Lone Survivor

Peter Berg makes films about blokes. From Friday Night Lights to The Kingdom to Battleship to his most recent effort Lone Survivor, Berg is very much a filmmaker who tells stories about men. His films deal with camaraderie, pride, endurance, heroism and sacrifice and, as such, Lone Survivor fits the bill perfectly. Returning to the middle-east setting of The Kingdom, Berg presents a story drawn from real life in which a small group of American Navy SEALS find themselves isolated, outnumbered and under attack in the mountains of Afghanistan. Based on a memoir of the same name by Marcus Luttrell, the film joins that unique group of movies in which the title tells us exactly how it is all going to end (The Virgin Suicides is another that comes to mind) and such knowledge may certainly influence whether you engage with the story and the characters.

Lone Survivor poster

Berg opens proceedings with documentary-style footage of real Navy SEALS undergoing their notoriously torturous mental and physical training regime. Once it has been made abundantly clear just how tough these men are, we cut to footage of a military helicopter sweeping over a sun-drenched plain. It is at this point that we meet Luttrell (Mark Wahlberg), bloodied and beaten and barely alive with medics working frantically to keep him that way. At this very early stage, even those not familiar with the book are in no doubt about the identity of the lone survivor, so Berg really needs to make sure that what is to come is compelling enough to maintain audience interest. Thankfully, he is mostly successful, particularly when the action moves to the mountains where things do not go according to plan.

With Luttrell’s life in the balance, the story switches back to a few days earlier to track the tragic series of events that played out. We are introduced to the other key characters through a series of clichéd scenes at the military base; male posturing, initiation rituals, bravado and references galore to the wives and girlfriends at home, a trope used to manipulate our emotions when our heroes find themselves in danger. Soon enough, Luttrell is one of four elite SEALS despatched to Afghanistan by Commander Kristensen (Eric Bana) on a mission to capture or kill a notorious Taliban leader. Michael Murphy (Taylor Kitsch), Danny Dietz (Emile Hirsch) and Matt Axelson (Ben Foster) serve as Luttrell’s comrades-in-arms for the mission, which soon goes awry when the quartet find it difficult to maintain radio contact with their base. When a group of goat herders stumble across their position, they are initially captured by the Americans before being released, a decision that ultimately proves very costly indeed.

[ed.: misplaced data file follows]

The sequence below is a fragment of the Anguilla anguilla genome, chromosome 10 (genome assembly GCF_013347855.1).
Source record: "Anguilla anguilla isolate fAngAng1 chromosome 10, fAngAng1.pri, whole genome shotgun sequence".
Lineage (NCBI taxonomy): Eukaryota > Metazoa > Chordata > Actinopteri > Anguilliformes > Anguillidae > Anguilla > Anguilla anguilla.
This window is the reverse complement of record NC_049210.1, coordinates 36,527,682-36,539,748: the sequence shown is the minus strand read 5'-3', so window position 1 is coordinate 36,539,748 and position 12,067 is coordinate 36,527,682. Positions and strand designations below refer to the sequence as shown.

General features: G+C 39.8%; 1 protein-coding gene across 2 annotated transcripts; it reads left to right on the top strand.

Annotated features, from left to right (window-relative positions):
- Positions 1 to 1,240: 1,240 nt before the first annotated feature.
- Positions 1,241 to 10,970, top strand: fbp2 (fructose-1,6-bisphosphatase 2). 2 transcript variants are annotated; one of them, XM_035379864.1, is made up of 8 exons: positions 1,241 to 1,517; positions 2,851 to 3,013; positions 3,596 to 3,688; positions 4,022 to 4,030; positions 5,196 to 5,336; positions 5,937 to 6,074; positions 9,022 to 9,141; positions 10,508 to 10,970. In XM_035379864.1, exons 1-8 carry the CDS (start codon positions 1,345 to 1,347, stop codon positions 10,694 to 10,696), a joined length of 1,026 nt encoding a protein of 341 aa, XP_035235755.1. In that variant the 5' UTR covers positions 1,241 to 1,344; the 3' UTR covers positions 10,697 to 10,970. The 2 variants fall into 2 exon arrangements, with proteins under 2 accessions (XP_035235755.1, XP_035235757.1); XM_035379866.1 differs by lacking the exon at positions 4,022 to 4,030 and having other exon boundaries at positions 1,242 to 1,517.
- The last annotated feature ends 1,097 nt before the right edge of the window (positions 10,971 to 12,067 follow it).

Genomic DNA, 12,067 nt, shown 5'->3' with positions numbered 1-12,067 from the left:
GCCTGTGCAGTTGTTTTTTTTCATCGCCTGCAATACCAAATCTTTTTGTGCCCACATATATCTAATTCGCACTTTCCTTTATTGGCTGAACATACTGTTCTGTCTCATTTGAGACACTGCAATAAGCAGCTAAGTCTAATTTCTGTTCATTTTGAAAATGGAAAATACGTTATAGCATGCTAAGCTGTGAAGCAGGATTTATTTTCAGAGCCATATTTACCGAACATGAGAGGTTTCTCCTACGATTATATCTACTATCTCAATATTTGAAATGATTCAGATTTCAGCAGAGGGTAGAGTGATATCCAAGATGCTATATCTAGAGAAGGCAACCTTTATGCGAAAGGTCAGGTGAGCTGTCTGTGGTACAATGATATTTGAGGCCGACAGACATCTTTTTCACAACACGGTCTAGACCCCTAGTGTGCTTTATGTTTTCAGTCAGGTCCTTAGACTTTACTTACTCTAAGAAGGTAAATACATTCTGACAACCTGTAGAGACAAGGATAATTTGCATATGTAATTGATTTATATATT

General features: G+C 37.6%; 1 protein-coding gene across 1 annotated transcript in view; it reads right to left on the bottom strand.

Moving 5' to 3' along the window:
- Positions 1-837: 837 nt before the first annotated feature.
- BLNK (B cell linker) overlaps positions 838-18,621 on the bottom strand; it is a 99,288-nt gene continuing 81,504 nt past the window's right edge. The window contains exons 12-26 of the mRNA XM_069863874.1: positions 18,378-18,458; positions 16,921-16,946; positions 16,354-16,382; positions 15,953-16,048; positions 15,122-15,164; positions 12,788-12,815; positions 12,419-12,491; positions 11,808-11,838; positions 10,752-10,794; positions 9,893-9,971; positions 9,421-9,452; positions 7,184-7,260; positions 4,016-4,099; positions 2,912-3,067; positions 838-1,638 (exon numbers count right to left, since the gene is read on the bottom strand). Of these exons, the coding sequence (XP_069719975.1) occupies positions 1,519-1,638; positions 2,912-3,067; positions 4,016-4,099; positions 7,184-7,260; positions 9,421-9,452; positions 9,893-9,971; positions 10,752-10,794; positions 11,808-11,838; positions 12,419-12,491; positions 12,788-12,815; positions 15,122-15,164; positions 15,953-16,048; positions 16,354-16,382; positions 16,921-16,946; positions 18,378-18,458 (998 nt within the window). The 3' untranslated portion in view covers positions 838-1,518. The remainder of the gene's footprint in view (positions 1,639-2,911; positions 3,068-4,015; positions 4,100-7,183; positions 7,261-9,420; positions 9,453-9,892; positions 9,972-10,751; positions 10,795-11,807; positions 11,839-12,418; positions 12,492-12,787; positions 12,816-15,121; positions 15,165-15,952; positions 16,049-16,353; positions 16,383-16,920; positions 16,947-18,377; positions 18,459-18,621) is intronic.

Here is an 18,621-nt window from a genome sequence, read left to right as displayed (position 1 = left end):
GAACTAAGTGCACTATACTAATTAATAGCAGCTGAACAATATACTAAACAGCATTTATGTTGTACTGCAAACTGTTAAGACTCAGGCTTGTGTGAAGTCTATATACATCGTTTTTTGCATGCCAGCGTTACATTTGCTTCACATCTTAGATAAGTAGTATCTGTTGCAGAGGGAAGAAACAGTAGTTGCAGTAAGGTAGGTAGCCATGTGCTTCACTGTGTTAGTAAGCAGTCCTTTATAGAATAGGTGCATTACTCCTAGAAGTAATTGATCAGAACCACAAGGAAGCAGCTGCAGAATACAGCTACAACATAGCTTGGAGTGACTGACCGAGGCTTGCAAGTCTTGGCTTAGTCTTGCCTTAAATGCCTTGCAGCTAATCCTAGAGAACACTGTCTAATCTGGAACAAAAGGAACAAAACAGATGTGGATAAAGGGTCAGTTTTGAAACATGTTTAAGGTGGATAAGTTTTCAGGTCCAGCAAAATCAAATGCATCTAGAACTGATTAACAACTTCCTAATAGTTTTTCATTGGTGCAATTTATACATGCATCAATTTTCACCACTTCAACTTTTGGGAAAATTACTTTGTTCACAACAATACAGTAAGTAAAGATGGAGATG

Lone Survivor 2

As the squad heads for higher ground with the hope of making contact to secure their extraction, they encounter a much larger group of Taliban and an extended gun battle ensues. It is this conflict that takes up most of the running time as the four Americans continue to repel their attackers despite suffering all manner of injuries, from multiple gunshot wounds to broken legs. Ultimately though, it is only Luttrell who survives the onslaught and, with the aid of local villagers at great risk to themselves, is ultimately rescued. From this point, much of the tension disappears because, while we know that Luttrell is severely injured and fighting for life, we also know that he ultimately survives.

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Whilst Berg has again constructed a movie that celebrates masculinity and heroism, he doesn’t necessarily swathe the military machine in glory. The absence of effective communication systems and the bureaucratic wrangling at the base were, according to this version of events at least, the catalysts for this mission becoming such an epic failure at great personal cost to the soldiers involved and the many others who also perished in the initial attempts to rescue them. The action sequences in the mountains are very well constructed and do leave you with a real sense of what these men endured. The fact that they survived as long as they did is testament to their courage and training. With Jerry Ferrara (Turtle from TV’s Entourage) and Alexander Ludwig (The Hunger Games) in supporting roles, Lone Survivor is physically brutal and philosophically ambiguous, although a cover version of David Bowie’s Heroes accompanying the final credits leaves us in no doubt about how we are expected to feel.

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